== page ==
Betws-y-Coed, Wales

Betws-y-coed is North Wales’ most popular inland resort and accommodation provider. The village has been attracting visitors for centuries to experience its scenic beauty and numerous outdoor activities.

1 May 20 · 5 mins read


By Marco Stojanovik

Betws-y-Coed is a village in the Conwy Valley on the verge of the Gwydyr Forest in Wales. Lying in the heart of Snowdonia National Park at the intersection of four gushing rivers, it is North Wales’ most popular inland resort and accommodation provider. The village has been attracting visitors for centuries to experience its scenic beauty and numerous outdoor activities.

Odyssey Traveller conducts a day tour of Betws-y-Coed as part of the 13 day tour Exploring Wales on Foot. Our walking tour takes us from Betws-y-Coed in the north to St. Davids in the south and encompasses a range of natural and cultural wonders to see and explore. This article explores the history and attractions of Betws-y-Coed to assist you in your tour.

Betws-y-Coed, Snowdonia, Wales


Betws y Coed’s name translated as “prayerhouse-in-the-woods” tells of its origins, founded around a monastery in the late sixth century, later replaced by the 14th century church dedicated to St Michael.

View of St Michael’s Old Church from across the river Conwy, Betws-y-Coed, North Wales, UK

The village long remained tiny only developing gradually from the late 18th-century with the growth of the local mining industry. Metal mines producing lead, zinc and copper were located in the Gwydyr Forest and around Llyn Parc, while thousands of tonnes of slate and building stones were produced from the nearby Hafod Las and Rhiwddolion quarries. Many of Betws-y-Coed’s buildings are built almost entirely of this stone.

Considerable transport-related development came in the 1820s following the opening of Thomas Telford’s new road from London to Holyhead (now the A5) across the River Conwy and through the village. The village became a major coaching centre, a popular place for en-route visitors to stay, leading to a subsequent increase in population as many decided to settle.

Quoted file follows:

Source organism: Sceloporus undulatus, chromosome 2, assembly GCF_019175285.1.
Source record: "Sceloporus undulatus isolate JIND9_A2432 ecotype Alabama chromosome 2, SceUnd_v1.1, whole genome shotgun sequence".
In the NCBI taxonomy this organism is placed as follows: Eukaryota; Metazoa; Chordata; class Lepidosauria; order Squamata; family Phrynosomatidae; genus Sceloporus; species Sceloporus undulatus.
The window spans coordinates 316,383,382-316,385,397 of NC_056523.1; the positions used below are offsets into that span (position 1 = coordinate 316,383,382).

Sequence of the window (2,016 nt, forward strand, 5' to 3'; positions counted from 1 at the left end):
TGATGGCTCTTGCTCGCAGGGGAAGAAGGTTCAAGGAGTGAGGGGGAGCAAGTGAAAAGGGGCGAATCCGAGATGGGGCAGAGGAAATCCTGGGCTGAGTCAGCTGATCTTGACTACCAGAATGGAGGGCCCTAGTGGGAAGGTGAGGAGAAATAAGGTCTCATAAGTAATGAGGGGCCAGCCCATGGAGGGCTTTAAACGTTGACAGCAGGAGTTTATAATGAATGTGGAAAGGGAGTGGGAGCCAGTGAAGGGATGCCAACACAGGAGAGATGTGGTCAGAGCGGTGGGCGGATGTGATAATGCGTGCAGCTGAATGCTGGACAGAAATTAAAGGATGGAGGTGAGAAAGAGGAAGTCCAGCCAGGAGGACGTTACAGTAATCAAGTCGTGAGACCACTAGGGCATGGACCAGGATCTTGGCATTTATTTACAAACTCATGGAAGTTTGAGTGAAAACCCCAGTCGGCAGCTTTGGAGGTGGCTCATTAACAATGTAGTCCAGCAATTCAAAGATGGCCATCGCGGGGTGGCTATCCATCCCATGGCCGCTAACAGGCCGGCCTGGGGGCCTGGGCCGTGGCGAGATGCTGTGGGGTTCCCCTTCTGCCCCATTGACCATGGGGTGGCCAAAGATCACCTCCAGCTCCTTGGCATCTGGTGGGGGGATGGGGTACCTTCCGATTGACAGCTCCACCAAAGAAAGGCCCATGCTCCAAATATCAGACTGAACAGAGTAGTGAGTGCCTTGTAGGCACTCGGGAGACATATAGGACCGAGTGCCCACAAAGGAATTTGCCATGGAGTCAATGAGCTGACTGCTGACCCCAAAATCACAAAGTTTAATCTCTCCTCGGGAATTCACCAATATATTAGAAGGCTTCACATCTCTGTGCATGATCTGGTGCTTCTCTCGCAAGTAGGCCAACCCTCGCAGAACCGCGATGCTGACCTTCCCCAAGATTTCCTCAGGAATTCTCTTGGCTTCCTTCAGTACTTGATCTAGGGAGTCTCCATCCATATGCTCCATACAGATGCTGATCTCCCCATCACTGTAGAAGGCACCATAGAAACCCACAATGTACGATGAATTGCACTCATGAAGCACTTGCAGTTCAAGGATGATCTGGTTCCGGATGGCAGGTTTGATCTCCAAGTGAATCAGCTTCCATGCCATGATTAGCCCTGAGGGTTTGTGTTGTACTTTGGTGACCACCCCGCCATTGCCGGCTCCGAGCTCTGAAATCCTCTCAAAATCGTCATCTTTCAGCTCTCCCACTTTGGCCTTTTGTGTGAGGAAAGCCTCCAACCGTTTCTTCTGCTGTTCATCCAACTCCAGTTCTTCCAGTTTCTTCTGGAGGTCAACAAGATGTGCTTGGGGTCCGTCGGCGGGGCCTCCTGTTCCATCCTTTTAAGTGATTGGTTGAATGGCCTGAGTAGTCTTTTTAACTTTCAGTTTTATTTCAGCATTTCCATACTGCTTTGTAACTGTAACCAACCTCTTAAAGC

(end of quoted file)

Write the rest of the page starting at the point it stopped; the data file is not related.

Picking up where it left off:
Construction of Betws-y-Coed railway station in 1868 and the arrival of the Conwy Valley railway line from Llandudno Junction railway station resulted in another upsurge in the number of visitors and migrants drawn by the scenic beauty of the area.

As the population rose the town expanded, notably with the enlargement of the Royal Oak Hotel (1861), originally a coaching inn, and replacement of St Michael’s Church by the larger St Mary’s Church (1873).

St Mary’s Church Betws-y-Coed standing amongst tall trees and against a blue sky.

Artists, poets, and writers in particular were drawn to the wonderful scenery and romantic feel. As early as 1844 English landscape painter David Cox established the Betws-y-Coed artists’ colony, the first of its kind in Britain. Numerous artists continued to flock to the town to paint and socialise until the outbreak of the First World War.

Since then the village has continued to grow as a tourist destination, especially since the 1970s with the building of the A55 road, making the village a popular spot for day trippers and weekend visitors to stay at holiday cottages.


Known as the ‘Gateway to Snowdonia’, Betws-y-Coedis the principal village of the Snowdonia National Park, a popular launch pad for visitors to explore the Snowdonia Mountains and other natural features of the national park. Visit the Snowdonia National Park Information Centre for knowledge about the vast things to see and do locally in Snowdonia.